Crossroads of the West Gun Show was at the Arizona State Fairgrounds in Phoenix on Sept. eight, 2019. (Photo: Alyssa Stoney/The Republic)

The 44th annual Crossroads of the West Gun Show produced its way to Arizona this weekend in spite of current talks of new gun law restrictions. 

Crossroads of the West is a family members-owned small business Bob and Lynn Tempelton started in Utah. They then passed the small business on to their young children, including the company’s vice president Rob Tempelton. 

The small business started a lot more than four decades ago when Bob Tempelton owned a gun retailer in Salt Lake City and held a gun show to market the retailer, Rob Tempelton mentioned. 

“The gun show ended up performing truly properly and the gun retailer did not do as properly so we just moved from a gun retailer to a gun show,” Tempelton mentioned. 

The show began off modest, just performing 4 shows a year in Salt Lake City. But it has since grown to a lot more than 60 shows a year all through Arizona, Utah, Nevada and California.

Crossroads of the West has been in Arizona for 30 years at the Arizona State Fairgrounds. In addition to guns and ammo, vendors sell leather goods, jewelry, gold and silver. 

Mass shootings have triggered panic

Federal law calls for federally-licensed gun dealers to conduct background checks, but not the private owners who frequently sell at gun shows. Gov. Doug Ducey and the Republican-led Arizona Legislature passed a law in 2017 that forbid cities, counties or the state from requiring background checks for private gun sales.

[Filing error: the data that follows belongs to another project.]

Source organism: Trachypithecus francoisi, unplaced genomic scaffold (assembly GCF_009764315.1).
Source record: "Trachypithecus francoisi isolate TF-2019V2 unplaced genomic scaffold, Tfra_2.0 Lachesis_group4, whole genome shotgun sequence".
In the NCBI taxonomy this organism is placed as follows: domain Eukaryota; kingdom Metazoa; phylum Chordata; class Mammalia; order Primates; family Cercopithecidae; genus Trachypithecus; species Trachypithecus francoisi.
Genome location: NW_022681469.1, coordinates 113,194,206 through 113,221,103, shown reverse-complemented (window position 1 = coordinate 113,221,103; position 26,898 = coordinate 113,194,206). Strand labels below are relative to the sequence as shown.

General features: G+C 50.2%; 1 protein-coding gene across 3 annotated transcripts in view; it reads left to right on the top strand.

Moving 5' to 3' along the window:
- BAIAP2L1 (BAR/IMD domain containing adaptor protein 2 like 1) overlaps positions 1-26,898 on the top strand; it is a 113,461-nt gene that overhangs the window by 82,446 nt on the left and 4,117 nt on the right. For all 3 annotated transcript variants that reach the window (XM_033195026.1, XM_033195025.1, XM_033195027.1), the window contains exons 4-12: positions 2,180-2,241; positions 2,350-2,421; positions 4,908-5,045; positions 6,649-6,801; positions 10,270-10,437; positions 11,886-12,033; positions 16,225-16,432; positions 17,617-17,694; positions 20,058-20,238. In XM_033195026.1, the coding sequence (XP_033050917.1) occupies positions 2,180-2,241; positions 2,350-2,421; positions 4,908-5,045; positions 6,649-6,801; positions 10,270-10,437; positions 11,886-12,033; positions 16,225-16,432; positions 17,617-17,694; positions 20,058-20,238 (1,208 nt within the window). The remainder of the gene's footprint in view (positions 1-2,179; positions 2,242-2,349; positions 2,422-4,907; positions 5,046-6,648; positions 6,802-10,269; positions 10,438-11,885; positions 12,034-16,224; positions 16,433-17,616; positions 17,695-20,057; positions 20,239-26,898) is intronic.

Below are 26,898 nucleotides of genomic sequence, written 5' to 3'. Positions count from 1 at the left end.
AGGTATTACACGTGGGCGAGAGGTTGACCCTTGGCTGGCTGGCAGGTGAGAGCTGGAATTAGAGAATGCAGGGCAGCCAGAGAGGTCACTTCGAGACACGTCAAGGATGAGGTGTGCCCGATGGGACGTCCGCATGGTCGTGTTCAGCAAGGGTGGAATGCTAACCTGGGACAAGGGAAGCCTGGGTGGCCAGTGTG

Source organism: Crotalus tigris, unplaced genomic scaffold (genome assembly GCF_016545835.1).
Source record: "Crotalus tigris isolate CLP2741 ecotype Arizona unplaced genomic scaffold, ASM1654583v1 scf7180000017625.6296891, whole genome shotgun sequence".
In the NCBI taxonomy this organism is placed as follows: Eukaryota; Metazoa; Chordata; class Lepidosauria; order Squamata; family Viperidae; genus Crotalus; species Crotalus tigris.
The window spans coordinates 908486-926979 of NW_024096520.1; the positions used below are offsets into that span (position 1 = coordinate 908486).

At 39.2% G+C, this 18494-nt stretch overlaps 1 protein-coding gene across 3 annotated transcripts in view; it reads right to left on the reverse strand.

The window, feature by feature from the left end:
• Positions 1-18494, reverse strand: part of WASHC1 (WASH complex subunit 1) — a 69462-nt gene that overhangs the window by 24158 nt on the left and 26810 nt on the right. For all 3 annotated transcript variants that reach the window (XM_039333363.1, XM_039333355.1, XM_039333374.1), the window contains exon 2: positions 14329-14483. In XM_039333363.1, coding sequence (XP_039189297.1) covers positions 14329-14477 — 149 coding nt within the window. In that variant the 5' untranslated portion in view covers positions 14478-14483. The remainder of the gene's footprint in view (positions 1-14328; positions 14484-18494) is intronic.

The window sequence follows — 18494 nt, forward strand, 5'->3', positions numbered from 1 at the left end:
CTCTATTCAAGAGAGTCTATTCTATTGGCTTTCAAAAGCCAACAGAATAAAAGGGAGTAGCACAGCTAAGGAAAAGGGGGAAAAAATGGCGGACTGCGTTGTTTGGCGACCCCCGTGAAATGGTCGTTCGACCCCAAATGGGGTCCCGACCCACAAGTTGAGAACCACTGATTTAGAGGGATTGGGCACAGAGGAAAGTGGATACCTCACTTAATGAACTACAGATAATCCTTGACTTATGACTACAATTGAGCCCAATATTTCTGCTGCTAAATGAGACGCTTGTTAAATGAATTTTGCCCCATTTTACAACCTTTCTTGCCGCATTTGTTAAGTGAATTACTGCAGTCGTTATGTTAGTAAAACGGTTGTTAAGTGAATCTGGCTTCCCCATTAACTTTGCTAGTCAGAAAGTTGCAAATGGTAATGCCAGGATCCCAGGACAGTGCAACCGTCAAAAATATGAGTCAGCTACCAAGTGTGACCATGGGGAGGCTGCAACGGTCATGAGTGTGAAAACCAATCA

The current mass shootings in Texas, Ohio and California have renewed conversations about gun laws, such as background checks.

That is causing some persons to be concerned about their Second Amendment rights to personal firearms. And that be concerned signifies a lot more small business for gun shows.

“When there are mass shootings, persons get a tiny panicky that there is going to be laws that are passed so they have a tendency to come to a lot more shows and invest in,” Tempelton mentioned. 

Robert Oldham, a shopper at the show, mentioned he is worried that in the future there will be a ban on owning guns. Oldham is a disabled U.S. military veteran. 

“I am concerned that they are going to go in and just due to the fact I am labeled as a disabled vet, I will drop my Second Amendment rights,” Oldham mentioned. 

Oldham mentioned he believes it is not fair for his rights to be taken away just due to the fact of a label he was provided soon after he fought in a war 30 years ago. 

A different shopper, Charles Hicks, mentioned he thinks that there will be a modify in gun laws in the future. But so far, he mentioned, not a lot has changed. 

“I do not consider its (laws have) changed in this specific state. It has changed a lot in California but I have not noticed numerous adjustments in Arizona,” Hicks mentioned. 

Hicks operates at a hospital and sees persons come in with gun-connected wounds. But, he mentioned, the quantity of gun-connected injuries and deaths do not examine to the quantity of overdose-connected deaths he sees in a day.

“For each and every one particular gun-connected death I see, I see 10 prescription overdose connected deaths,” Hicks mentioned.

Hicks mentioned he believes that gun violence is an problem. But he mentioned there is also an problem with prescription drugs. He does not consider a ban on guns will modify the quantity of deaths in America. 

Are persons against gun shows?

Tempelton mentioned he’s been shocked at the lack of protests and backlash his small business has received due to the fact the current shootings.

At one particular of the shows, “there was supposed to be a enormous protest with hundreds of persons … but a total of 15 persons showed up,” Tempelton mentioned. 

More than the years, the small business has faced conflict and backlash but the shows continue to do properly, he mentioned.

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